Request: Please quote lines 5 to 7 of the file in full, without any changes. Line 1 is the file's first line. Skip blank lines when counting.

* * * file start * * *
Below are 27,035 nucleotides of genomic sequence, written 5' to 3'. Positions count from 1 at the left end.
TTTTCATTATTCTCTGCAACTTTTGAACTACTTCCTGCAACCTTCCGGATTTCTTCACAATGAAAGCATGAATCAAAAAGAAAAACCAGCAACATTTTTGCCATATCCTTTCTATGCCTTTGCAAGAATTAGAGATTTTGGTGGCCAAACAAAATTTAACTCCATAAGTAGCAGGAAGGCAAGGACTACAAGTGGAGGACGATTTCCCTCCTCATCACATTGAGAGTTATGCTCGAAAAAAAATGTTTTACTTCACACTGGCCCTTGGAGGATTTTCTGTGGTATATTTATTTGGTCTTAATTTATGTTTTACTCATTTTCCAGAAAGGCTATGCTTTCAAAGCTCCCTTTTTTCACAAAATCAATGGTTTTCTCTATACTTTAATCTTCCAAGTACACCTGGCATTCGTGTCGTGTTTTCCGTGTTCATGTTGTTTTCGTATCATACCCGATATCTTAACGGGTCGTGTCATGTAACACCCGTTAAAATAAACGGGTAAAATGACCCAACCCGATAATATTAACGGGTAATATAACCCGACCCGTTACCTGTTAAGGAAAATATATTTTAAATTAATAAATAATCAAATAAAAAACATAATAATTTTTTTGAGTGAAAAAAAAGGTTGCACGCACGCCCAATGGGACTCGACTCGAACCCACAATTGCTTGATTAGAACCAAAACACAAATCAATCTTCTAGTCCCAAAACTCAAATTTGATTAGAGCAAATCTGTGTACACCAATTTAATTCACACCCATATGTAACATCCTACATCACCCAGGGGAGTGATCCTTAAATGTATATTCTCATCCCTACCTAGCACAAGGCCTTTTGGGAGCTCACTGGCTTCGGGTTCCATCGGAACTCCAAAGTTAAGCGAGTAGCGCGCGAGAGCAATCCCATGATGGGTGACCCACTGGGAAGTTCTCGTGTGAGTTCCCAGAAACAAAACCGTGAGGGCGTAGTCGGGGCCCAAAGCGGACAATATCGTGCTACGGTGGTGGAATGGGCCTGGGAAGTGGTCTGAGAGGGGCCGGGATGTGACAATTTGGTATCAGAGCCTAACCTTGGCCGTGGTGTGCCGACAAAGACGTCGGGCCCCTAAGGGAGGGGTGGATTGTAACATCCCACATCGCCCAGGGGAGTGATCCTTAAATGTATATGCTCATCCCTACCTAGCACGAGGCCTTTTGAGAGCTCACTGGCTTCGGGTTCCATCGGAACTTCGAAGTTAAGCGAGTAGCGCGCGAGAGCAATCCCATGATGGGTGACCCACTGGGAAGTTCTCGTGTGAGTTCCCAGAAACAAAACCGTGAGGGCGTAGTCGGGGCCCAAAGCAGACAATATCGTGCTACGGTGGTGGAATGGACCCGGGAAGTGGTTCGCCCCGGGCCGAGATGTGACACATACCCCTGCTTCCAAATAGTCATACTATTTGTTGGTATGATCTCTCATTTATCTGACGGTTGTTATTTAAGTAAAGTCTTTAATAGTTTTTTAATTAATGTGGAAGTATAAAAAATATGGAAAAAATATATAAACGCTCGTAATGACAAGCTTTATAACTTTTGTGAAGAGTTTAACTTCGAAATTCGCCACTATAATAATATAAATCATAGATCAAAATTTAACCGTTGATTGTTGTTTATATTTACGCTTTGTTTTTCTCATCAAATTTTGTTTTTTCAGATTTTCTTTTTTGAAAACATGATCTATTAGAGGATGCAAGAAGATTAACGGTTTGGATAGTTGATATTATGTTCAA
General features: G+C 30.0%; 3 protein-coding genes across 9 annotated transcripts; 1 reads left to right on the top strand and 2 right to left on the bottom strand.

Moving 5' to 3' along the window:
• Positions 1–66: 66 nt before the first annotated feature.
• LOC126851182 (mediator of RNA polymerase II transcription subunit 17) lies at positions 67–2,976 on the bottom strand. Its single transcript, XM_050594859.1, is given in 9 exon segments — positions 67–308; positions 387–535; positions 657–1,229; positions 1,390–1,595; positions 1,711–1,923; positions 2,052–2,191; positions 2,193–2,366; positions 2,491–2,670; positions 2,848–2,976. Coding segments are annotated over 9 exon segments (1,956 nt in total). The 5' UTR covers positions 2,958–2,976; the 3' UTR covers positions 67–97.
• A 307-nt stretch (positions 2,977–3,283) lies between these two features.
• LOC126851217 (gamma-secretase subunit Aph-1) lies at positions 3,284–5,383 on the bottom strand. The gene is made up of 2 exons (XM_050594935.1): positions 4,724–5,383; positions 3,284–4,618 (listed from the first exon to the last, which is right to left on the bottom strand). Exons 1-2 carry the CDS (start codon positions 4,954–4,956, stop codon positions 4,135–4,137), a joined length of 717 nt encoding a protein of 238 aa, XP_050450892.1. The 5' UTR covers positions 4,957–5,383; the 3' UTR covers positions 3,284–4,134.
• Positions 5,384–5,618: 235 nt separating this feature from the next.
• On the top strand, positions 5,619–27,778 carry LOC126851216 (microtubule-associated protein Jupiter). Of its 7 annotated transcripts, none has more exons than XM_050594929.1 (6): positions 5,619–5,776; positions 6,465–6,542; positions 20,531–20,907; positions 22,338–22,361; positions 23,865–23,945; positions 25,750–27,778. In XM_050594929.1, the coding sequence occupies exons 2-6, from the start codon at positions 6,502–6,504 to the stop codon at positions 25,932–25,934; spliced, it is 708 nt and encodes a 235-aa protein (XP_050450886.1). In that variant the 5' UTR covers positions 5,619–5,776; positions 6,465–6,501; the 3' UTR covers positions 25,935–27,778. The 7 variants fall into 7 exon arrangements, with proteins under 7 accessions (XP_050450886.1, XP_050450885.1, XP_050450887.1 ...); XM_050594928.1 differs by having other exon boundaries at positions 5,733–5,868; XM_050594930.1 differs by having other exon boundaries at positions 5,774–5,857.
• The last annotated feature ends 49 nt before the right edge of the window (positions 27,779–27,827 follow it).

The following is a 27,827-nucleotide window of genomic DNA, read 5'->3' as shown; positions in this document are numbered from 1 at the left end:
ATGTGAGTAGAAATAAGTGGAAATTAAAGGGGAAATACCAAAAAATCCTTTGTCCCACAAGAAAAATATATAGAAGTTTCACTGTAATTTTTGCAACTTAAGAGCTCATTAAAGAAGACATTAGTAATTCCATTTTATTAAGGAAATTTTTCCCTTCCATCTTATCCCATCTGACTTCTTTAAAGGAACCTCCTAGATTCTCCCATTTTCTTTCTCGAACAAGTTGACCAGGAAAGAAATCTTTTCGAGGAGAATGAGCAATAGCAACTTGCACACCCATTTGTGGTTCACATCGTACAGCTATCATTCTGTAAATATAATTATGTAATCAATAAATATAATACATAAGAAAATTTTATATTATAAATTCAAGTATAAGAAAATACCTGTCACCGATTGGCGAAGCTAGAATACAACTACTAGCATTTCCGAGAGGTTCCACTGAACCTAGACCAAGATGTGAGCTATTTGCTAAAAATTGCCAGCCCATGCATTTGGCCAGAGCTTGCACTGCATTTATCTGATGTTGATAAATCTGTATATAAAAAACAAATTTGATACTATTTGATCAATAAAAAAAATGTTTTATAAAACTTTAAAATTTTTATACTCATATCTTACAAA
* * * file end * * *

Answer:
• Positions 1–66: 66 nt before the first annotated feature.
• LOC126851182 (mediator of RNA polymerase II transcription subunit 17) lies at positions 67–2,976 on the bottom strand. Its single transcript, XM_050594859.1, is given in 9 exon segments — positions 67–308; positions 387–535; positions 657–1,229; positions 1,390–1,595; positions 1,711–1,923; positions 2,052–2,191; positions 2,193–2,366; positions 2,491–2,670; positions 2,848–2,976. Coding segments are annotated over 9 exon segments (1,956 nt in total). The 5' UTR covers positions 2,958–2,976; the 3' UTR covers positions 67–97.
• A 307-nt stretch (positions 2,977–3,283) lies between these two features.